Walkaround and Interior

By November 21, 2006


Nissan has brought the Sentra more into the family, with styling from a clean sheet of paper. It looks like a scaled-down Maxima now, with all the right curves, lines, and sculpted shapes. From every angle, it looks like a new Nissan, with its crisp character lines. Special attention has been paid to the grille, front fascia, big trapezoidal halogen headlamps, and steeply raked windshield.

Large door openings make it easy to climb in and out, and a high, distinctive rear deck offers ample trunk space.

The 2007 Sentra is 4 inches higher and 3.2 inches wider than before, and has a wheelbase 5.9 inches longer while only increasing the overall length by 2.3 inches, so there's a lot less of the body hanging over the wheels. This means better balance on the road. And the latest chassis are safer, with crush zones built into less space. Everything about a car is packaged so much more efficiently, today, in the cabin and under the hood. The Sentra is no exception.

You'll make no compromises in looks, comfort, safety or style, to have this inexpensive compact car in your driveway.

Interior Features

Nissan is marketing the Sentra toward those so-called Echo Boomers and their alleged non-stop lifestyle. There's an upcoming funny commercial featuring a rumpled Echo Boomer who makes a documentary of himself living 24/7 in his Sentra. So what does the Sentra have that will appeal to a life like that? One thing, for example, is a locking glovebox deep enough to hold a laptop computer. There's also an integrated removable CD holder on the headliner above the driver's sun visor; cupholders that are adjustable for 20-ounce bottles, 32-ounce mega cups, or cellphones and DVDs; and pockets with see-through netting on the backs of the front seats for passengers' cellphones and iPods.

With 97.4 cubic feet of cabin space, the '07 Sentra has more room than the Mazda3, Honda Civic, Toyota Corolla, and Chevy Cobalt, in that order. In trunk volume, the Cobalt makes up for it, with 13.9 cubic feet, compared to the Sentra's 13.1; but the Sentra has something simple but clever, in its optional (2.0S and 2.0SL) “Divide-N-Hide” trunk. The trunk is so deep that it can accept a false folding back, creating a secret space about 20 inches wide, just behind the rear seat.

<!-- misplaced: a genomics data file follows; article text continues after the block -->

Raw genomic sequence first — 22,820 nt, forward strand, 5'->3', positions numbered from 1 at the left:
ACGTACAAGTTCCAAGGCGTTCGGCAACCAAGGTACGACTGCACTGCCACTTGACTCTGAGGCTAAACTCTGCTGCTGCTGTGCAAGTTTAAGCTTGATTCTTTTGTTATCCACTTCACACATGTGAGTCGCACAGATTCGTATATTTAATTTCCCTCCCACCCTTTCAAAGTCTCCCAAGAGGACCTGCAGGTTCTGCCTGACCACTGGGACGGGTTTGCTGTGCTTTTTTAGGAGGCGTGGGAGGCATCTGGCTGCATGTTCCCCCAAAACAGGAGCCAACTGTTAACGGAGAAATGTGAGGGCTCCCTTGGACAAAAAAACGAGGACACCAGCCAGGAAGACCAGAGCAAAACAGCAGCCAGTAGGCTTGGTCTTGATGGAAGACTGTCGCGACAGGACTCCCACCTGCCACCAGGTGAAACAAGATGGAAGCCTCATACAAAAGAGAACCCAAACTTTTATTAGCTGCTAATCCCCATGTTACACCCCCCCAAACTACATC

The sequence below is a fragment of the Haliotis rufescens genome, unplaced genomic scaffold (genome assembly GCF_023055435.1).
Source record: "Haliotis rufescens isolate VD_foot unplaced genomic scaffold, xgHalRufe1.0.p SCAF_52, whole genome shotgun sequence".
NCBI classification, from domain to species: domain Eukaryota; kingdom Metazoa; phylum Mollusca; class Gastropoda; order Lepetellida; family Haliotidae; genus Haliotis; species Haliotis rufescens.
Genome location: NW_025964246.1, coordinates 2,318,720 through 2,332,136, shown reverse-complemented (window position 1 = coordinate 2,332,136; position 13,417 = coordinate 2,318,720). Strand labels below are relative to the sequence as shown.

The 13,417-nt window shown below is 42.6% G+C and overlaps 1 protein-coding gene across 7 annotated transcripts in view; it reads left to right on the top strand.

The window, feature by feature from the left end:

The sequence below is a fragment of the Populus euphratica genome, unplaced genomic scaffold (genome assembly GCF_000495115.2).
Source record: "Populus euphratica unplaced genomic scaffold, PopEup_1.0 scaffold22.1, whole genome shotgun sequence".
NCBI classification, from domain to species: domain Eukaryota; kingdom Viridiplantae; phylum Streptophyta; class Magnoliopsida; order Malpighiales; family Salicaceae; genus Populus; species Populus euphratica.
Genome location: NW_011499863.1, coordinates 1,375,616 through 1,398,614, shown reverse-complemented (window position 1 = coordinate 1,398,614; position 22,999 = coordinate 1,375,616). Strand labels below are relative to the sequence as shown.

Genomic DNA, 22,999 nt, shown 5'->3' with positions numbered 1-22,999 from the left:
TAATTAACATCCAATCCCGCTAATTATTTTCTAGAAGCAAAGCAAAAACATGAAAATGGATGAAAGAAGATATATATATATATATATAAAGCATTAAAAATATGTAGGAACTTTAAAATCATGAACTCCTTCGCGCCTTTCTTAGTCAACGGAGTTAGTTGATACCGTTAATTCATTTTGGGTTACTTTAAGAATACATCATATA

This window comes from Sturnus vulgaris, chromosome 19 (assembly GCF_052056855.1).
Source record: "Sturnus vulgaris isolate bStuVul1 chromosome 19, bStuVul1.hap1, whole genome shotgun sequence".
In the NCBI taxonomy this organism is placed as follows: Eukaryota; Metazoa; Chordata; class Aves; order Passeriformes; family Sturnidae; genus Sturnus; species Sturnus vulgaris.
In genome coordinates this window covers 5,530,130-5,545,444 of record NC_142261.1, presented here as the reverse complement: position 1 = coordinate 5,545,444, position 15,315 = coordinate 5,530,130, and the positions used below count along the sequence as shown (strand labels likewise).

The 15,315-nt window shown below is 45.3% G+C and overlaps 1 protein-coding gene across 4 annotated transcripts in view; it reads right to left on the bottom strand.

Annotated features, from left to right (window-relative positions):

We spent time in both a bare-bones Sentra 2.0 with cloth seats, and the fully equipped 2.0SL with leather. We loved the supportive feel of the cloth seats; they embrace your back like a good hug, and are neither too firm nor too soft. The leather is plush for a compact car.

The four-speaker sound system in the 2.0 was okay, and the six-speaker Rockford Fosgate audio system with in-dash 6-disc CD system in the 2.0SL was great.

The longer wheelbase with shorter overhangs results in more legroom for the rear seat passengers. When there's no one back there, the 60/40 split rear seat drops flat, to open up the space into the trunk. There's no problem fitting a bicycle (or maybe two) back there, through the trunk; two friendly Echo Boomers could even sleep back there.

But the new instrument panel might be the nicest aspect of the interior. Again, very stylish, and functional too. The instruments are sharp, the controls easy to operate, and the center stack features a strong-looking shift lever rising out at a 45-degree angle. The trim around it all is a handsome flat silver.